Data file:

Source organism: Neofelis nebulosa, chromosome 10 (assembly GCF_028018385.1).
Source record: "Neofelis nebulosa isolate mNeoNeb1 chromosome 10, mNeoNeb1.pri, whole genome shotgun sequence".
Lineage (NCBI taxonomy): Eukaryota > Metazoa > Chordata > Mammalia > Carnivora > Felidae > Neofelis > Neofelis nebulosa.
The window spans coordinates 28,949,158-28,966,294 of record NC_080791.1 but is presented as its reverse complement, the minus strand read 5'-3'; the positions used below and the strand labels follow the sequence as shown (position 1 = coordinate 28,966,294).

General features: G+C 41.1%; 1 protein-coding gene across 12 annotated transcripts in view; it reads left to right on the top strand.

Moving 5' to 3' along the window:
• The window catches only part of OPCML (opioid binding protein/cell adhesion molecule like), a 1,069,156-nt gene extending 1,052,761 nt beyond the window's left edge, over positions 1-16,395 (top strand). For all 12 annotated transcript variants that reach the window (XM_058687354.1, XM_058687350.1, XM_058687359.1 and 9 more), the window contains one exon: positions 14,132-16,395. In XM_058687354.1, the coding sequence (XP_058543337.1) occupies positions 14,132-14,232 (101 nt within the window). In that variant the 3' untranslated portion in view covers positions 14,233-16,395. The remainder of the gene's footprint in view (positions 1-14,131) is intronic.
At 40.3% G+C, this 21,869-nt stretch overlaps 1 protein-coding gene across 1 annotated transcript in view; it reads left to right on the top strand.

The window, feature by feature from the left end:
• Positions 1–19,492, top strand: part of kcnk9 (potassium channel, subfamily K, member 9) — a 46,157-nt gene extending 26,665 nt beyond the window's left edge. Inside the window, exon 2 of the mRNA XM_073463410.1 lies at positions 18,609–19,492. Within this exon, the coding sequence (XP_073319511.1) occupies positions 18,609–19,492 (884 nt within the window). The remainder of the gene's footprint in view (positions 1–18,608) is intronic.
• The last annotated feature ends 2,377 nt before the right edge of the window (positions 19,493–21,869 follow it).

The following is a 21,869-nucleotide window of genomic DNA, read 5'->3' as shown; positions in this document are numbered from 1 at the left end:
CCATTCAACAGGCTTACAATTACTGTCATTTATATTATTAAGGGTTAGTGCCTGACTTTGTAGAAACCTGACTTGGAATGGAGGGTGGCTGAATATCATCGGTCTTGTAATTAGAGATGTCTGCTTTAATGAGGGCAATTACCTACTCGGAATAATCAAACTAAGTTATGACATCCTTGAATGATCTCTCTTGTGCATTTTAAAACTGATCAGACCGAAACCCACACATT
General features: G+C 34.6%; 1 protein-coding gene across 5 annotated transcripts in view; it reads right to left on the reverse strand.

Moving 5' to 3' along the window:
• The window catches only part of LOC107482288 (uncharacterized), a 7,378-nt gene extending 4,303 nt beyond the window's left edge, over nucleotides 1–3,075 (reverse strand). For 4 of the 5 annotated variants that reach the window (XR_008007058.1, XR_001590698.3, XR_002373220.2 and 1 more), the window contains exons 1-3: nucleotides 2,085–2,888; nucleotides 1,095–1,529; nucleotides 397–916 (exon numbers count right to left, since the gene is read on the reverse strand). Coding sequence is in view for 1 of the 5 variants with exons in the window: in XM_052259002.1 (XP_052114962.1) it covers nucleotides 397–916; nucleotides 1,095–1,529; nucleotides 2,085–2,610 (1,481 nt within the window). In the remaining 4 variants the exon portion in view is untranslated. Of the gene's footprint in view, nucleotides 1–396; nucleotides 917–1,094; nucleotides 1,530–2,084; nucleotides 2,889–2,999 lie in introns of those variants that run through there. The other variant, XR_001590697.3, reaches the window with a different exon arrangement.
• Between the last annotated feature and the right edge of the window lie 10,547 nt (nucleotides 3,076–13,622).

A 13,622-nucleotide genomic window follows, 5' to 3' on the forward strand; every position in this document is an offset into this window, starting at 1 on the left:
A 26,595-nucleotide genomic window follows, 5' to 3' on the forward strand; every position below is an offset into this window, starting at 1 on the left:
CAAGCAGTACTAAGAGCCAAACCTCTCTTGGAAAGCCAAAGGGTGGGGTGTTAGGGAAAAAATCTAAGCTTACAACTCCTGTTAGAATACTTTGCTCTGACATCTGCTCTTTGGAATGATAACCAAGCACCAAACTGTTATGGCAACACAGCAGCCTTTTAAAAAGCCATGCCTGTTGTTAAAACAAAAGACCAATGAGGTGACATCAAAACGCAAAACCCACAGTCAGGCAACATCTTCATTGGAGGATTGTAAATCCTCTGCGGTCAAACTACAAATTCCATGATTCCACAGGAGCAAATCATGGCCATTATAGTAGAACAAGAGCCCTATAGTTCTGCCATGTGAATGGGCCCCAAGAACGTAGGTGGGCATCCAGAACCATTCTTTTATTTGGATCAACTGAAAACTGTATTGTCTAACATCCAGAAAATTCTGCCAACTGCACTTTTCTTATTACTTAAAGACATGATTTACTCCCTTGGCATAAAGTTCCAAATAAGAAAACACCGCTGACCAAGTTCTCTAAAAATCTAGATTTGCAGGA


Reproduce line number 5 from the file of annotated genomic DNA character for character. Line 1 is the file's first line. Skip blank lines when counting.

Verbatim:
General features: G+C 41.1%; 1 protein-coding gene across 12 annotated transcripts in view; it reads left to right on the top strand.